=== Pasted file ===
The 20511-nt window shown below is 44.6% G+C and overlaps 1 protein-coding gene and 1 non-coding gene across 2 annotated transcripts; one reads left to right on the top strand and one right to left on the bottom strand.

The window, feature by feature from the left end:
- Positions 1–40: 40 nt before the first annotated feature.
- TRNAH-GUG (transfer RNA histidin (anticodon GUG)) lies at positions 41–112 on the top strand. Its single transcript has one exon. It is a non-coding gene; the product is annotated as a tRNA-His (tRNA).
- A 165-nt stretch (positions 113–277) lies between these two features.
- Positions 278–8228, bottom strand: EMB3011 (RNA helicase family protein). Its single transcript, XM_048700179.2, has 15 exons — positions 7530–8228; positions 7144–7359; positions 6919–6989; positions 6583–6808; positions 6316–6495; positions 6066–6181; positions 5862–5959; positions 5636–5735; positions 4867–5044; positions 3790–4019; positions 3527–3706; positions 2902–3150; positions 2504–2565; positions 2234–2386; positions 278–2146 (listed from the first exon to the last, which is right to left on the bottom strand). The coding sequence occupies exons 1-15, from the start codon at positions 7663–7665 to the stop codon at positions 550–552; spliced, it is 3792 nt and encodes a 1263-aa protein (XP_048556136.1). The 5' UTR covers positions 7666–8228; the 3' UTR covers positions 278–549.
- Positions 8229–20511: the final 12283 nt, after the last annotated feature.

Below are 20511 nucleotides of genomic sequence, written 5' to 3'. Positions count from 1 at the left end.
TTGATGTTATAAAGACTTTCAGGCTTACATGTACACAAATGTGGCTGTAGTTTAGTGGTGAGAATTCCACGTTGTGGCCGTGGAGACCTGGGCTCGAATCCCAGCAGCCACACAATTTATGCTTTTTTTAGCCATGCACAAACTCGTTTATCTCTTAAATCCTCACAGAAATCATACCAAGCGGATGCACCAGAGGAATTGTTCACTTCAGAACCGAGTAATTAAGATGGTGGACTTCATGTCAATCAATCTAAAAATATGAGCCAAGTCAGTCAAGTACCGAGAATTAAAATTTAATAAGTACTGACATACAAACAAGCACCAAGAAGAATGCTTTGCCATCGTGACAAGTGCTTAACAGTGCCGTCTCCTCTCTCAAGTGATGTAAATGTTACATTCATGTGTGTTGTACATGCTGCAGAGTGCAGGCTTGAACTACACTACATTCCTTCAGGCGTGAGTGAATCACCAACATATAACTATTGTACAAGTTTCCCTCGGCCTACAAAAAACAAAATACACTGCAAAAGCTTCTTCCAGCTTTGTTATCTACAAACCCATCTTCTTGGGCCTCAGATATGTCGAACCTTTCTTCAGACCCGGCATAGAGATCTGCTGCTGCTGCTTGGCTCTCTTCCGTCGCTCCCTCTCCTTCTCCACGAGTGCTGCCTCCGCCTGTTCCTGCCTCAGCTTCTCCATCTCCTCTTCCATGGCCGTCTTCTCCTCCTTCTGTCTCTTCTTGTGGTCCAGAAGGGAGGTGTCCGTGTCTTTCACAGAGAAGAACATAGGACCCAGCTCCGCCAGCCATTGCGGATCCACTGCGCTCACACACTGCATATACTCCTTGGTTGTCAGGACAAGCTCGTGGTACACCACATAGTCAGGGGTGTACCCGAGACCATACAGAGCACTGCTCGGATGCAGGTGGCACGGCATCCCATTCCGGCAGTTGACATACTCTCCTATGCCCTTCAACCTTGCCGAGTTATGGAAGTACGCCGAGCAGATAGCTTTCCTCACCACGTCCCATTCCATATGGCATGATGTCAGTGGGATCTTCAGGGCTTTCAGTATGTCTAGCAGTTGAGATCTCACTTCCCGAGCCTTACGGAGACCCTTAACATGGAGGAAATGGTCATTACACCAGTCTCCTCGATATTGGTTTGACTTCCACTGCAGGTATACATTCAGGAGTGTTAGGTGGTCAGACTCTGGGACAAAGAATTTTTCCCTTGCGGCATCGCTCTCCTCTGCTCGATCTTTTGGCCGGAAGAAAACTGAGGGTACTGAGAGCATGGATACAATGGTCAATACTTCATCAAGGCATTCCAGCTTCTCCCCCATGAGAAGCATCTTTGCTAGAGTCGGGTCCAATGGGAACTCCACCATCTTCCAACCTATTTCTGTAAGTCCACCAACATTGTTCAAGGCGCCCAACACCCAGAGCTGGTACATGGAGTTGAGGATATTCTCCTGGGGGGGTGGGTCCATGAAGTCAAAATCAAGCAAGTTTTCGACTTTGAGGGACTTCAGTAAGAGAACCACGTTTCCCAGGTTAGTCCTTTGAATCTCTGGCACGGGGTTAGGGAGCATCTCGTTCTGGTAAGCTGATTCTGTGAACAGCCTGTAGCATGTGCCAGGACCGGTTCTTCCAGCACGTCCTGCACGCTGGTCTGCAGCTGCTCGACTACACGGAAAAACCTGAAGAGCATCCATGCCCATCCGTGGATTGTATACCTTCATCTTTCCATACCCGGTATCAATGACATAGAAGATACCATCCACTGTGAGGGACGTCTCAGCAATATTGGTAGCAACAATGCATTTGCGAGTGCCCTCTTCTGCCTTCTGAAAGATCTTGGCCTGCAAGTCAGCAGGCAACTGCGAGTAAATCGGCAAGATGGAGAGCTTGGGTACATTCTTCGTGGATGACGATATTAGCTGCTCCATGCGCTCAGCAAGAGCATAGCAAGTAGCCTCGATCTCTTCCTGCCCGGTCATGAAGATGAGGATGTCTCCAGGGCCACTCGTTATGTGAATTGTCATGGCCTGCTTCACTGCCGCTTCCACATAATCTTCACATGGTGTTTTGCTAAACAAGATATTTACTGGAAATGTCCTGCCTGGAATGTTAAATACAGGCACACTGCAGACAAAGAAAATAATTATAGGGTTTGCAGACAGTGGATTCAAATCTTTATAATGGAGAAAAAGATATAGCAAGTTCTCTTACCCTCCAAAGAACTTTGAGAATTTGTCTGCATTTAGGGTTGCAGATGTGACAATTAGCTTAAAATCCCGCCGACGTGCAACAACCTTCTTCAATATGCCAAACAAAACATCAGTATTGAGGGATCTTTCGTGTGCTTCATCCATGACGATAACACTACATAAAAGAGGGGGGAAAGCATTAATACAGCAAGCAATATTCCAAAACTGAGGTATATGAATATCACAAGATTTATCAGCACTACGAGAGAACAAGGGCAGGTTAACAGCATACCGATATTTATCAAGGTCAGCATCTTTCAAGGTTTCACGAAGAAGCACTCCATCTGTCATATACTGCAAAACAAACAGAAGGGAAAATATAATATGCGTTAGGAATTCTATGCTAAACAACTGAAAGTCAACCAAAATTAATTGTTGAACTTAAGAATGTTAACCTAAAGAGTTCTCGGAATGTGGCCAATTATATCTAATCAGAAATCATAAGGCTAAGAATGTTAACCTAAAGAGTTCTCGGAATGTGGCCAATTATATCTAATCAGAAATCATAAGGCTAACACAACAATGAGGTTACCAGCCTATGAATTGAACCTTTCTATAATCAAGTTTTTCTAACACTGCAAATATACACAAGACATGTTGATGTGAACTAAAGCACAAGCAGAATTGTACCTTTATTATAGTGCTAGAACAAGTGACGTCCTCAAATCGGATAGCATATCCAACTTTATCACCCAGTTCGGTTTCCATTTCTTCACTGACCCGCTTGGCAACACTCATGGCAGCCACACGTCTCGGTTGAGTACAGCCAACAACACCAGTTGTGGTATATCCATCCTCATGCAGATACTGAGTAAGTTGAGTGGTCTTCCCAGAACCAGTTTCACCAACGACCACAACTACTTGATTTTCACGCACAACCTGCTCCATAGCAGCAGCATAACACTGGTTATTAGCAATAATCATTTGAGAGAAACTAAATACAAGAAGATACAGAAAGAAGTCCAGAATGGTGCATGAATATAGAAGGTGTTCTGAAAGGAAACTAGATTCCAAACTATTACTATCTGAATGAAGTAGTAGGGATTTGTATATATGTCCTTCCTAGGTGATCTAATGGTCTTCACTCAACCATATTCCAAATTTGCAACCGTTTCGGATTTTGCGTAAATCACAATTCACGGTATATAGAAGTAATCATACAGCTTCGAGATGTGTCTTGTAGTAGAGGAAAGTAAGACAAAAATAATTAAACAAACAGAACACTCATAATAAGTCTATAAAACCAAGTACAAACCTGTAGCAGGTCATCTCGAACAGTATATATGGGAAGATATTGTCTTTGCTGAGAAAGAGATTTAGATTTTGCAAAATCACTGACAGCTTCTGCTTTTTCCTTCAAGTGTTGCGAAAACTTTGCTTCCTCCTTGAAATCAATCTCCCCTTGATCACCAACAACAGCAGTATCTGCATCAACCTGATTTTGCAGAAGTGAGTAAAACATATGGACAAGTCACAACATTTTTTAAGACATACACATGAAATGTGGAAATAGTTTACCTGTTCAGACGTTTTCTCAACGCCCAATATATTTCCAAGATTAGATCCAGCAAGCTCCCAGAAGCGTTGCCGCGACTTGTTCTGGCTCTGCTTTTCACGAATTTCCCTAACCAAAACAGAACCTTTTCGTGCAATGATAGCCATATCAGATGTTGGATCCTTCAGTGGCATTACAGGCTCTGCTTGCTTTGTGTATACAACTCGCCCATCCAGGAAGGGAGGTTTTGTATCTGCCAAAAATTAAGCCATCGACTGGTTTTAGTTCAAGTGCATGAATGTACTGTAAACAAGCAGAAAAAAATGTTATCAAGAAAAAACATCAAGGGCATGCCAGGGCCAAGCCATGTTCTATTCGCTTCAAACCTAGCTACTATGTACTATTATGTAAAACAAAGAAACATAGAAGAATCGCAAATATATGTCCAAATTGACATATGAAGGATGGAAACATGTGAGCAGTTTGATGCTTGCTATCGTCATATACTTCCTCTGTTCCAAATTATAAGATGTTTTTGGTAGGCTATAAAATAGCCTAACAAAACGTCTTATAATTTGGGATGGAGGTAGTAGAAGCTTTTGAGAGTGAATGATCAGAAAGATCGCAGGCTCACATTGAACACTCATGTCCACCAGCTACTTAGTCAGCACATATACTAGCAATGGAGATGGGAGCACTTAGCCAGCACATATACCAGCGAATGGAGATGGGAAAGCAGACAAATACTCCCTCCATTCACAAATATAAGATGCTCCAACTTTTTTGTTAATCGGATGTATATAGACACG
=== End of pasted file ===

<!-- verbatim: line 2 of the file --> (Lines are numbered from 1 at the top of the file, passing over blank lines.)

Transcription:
The window, feature by feature from the left end: